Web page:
• Paula Celeste Rich

    Sorry, but I feel like you just don’t get it. You can put forth all kinds of sensible, fair solutions, but our bought and paid for Congress will never pass them, because they ‘hurt’ the 2%. I also have MANY logical answers to our problems, but until we have meaningful campaign finance reform and term limits, none of them will be seriously considered. Otherwise, why wouldn’t they have already made it so SS taxes are paid on all income, not just the first $110K of earned income?

  • Therese Meuel

    from your fingers to gods ear….

  • Anonymous

    Term limits + pay decreases + health insurance= same as citizen.

  • Anonymous

    Hi Bill. We just saw this in our Sociology class today. https://www.youtube.com/watch?v=cZ7LzE3u7Bw

    What I find interesting is that inequality causes problems even for those at the top. Medical and mental health is worse for all in such societies. Please watch this TED talk. You may find it helpful. Peace.

  • Anonymous

    We also saw this in our sociology class. It shows wealth inequality in America. http://visual.ly/wealth-inequality-america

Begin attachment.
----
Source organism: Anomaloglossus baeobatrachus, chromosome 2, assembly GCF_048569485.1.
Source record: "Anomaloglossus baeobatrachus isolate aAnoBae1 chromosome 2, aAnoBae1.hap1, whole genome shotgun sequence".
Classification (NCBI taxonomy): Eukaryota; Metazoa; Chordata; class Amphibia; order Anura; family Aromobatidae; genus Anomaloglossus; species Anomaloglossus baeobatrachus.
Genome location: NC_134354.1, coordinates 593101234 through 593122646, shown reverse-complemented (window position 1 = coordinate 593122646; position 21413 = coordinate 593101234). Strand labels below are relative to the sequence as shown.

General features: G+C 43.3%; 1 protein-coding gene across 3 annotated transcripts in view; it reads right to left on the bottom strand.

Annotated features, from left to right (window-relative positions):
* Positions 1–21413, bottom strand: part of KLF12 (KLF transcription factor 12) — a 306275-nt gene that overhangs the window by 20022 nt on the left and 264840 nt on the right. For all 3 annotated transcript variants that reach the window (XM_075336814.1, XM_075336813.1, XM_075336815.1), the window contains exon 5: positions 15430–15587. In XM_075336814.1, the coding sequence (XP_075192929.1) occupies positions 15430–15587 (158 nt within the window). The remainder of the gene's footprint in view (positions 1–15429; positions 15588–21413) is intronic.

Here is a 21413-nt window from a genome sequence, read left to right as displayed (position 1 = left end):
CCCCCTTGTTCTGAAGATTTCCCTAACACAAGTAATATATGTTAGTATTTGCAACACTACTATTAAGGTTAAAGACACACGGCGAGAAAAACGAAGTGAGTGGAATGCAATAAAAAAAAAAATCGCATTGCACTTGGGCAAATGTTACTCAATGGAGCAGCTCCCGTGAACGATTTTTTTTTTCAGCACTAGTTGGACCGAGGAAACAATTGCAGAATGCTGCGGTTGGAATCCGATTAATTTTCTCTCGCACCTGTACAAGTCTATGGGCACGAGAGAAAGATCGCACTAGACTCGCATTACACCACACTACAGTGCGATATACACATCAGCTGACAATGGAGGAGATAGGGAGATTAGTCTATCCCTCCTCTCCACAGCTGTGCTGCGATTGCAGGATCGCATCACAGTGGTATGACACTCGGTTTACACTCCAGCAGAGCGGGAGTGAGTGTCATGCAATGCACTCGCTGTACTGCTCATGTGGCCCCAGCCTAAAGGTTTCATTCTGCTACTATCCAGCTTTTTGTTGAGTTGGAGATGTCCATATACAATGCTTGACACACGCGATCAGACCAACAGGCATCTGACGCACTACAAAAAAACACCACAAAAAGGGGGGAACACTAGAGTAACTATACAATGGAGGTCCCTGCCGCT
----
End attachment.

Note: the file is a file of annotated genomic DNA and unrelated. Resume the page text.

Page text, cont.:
When you watch it you will see that 92% of the American public agree what the ideal wealth distribution should be. So my question is this: what tax or other policies will it take to reach that ideal wealth disrtibution that 92% of Americans want?

  • Anonymous

    I’d like to propose a modified version of Adam Smith’s directive on banks. He wrote banks should be kept small & tightly regulated. My version, all financials institutions, including those that are functionally equivalent, shall be kept small & tightly regulated.

    In the case of capital gains (carried interest is no more a capital gain than a dog is a cat) index for inflation and tax the indexed value as ordinary income.

    Eliminate deductibility of expenses for off shoring jobs. If the revenue for foreign manufacture & sales do not get repatriated & taxed, the expenses cannot be deducted from domestic revenues and they may not be used in calculating performance for purposes of mgt performance or bonuses.

    Ig you have ideas email your senators & reps. and call their offices.

  • Anonymous

    One last thing; here is a study showing the higher the economic class the more unethical their behavior. http://www.pnas.org/content/early/2012/02/21/1118373109.abstract
    This being the case, how do you think it is posslble to change things?

  • Jim Osborne

    This conversation, about the wealth gap, is the most important conversation America will ever have. We cannot have starving children on one end and mega wealth on the other end. Our society will crumble under these conditions.